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Xenon trioxide

Xenon trioxide is an unstable compound of xenon in its +6 oxidation state. It is a very powerful oxidizing agent, and liberates oxygen from water slowly, accelerated by exposure to sunlight. It is dangerously explosive upon contact with organic materials. When it detonates, it releases xenon and oxygen gas.

Xenon trioxide
Names
IUPAC names
Xenon trioxide
Xenon(VI) oxide
Other names
Xenic anhydride
Identifiers
3D model (JSmol)
ChemSpider
UNII
  • InChI=1S/O3Xe/c1-4(2)3 Y
    Key: ZWAWYSBJNBVQHP-UHFFFAOYSA-N Y
  • InChI=1/O3Xe/c1-4(2)3
    Key: ZWAWYSBJNBVQHP-UHFFFAOYAR
  • [O-][Xe+3]([O-])[O-]
Properties
XeO3
Molar mass 179.288 g/mol
Appearance colourless crystalline solid
Density 4.55 g/cm3, solid
Melting point 25 °C (77 °F; 298 K) Violent decomposition
Soluble (with reaction)
Structure
trigonal pyramidal (C3v)
Thermochemistry
402 kJ·mol−1
Hazards
NFPA 704 (fire diamond)
Related compounds
Related compounds
Xenon tetroxide
Xenic acid
Except where otherwise noted, data are given for materials in their standard state (at 25 °C [77 °F], 100 kPa).
Nverify (what is YN ?)
Infobox references

Xenon trioxide is a strong oxidising agent and can oxidise most substances that are at all oxidisable. However, it is slow-acting and this reduces its usefulness.

Above 25 °C, xenon trioxide is very prone to violent explosion:

2 XeO3 → 2 Xe + 3 O2Hf = −402 kJ/mol)

When it dissolves in water, an acidic solution of xenic acid is formed:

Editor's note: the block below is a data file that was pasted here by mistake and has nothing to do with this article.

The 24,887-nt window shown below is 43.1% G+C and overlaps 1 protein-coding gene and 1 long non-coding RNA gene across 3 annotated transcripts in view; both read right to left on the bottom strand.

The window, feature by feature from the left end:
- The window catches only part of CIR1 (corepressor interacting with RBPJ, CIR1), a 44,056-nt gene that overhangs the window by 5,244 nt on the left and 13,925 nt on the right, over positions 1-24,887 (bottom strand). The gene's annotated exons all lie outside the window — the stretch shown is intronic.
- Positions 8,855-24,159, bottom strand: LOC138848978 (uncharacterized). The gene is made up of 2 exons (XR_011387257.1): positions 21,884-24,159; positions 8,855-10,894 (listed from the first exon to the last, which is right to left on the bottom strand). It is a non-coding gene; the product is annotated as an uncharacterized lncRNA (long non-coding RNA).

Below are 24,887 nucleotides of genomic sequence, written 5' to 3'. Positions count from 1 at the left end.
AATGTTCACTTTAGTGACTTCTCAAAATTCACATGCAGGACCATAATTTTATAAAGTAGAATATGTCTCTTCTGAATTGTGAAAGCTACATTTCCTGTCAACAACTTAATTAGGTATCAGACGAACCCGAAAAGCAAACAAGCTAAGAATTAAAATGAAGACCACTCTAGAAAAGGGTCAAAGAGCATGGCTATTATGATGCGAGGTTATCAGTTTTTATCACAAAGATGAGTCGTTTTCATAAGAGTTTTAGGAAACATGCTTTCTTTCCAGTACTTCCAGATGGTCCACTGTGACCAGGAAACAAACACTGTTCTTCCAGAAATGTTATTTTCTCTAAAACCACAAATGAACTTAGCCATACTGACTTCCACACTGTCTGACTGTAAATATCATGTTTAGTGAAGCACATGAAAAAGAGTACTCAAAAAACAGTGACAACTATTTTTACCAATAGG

XeO3(aq) + H2O → H2XeO4 ⇌ H+ +HXeO
4

This solution is stable at room temperature and lacks the explosive properties of xenon trioxide. It oxidises carboxylic acids quantitatively to carbon dioxide and water.

Alternatively, it dissolves in alkaline solutions to form xenates. TheHXeO
4
anion is the predominant species in xenate solutions. These are not stable and begin to disproportionate into perxenates (+8 oxidation state) and xenon and oxygen gas. Solid perxenates containingXeO4−
6
have been isolated by reactingXeO
3
with an aqueous solution of hydroxides. Xenon trioxide reacts with inorganic fluorides such as KF, RbF, or CsF to form stable solids of the formMXeO
3
F
.

Hydrolysis of xenon hexafluoride or xenon tetrafluoride yields a solution from which colorless XeO3 crystals can be obtained by evaporation. The crystals are stable for days in dry air, but readily absorb water from humid air to form a concentrated solution. The crystal structure is orthorhombic with a = 6.163 Å, b = 8.115 Å, c = 5.234 Å, and 4 molecules per unit cell. The density is 4.55 g/cm3.

ball-and-stick model of part of
the crystal structure of XeO3
space-filling model coordination geometry of Xe

XeO3 should be handled with great caution. Samples have detonated when undisturbed at room temperature. Dry crystals react explosively with cellulose.

  1. Zumdahl, Steven S. (2009). Chemical Principles 6th Ed. Houghton Mifflin Company. p. A23. ISBN 978-0-618-94690-7.